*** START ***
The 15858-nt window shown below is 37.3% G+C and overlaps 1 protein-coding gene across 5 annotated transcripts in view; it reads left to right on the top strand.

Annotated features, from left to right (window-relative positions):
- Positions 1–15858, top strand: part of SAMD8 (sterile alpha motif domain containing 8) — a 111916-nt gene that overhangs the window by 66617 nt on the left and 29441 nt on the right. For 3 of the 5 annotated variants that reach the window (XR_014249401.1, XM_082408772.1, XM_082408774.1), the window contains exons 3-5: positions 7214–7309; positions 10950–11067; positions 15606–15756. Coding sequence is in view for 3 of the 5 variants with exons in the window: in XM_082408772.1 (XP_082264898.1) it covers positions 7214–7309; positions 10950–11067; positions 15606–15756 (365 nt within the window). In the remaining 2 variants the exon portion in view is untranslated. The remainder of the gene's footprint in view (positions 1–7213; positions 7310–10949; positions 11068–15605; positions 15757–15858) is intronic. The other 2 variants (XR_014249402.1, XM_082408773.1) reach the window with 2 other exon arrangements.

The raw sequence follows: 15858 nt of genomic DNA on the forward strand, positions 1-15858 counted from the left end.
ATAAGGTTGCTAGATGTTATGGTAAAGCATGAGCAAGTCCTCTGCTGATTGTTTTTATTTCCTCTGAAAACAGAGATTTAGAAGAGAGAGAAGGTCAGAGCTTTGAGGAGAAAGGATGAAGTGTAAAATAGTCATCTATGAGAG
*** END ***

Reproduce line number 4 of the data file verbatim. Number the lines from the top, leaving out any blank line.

The raw sequence follows: 15858 nt of genomic DNA on the forward strand, positions 1-15858 counted from the left end.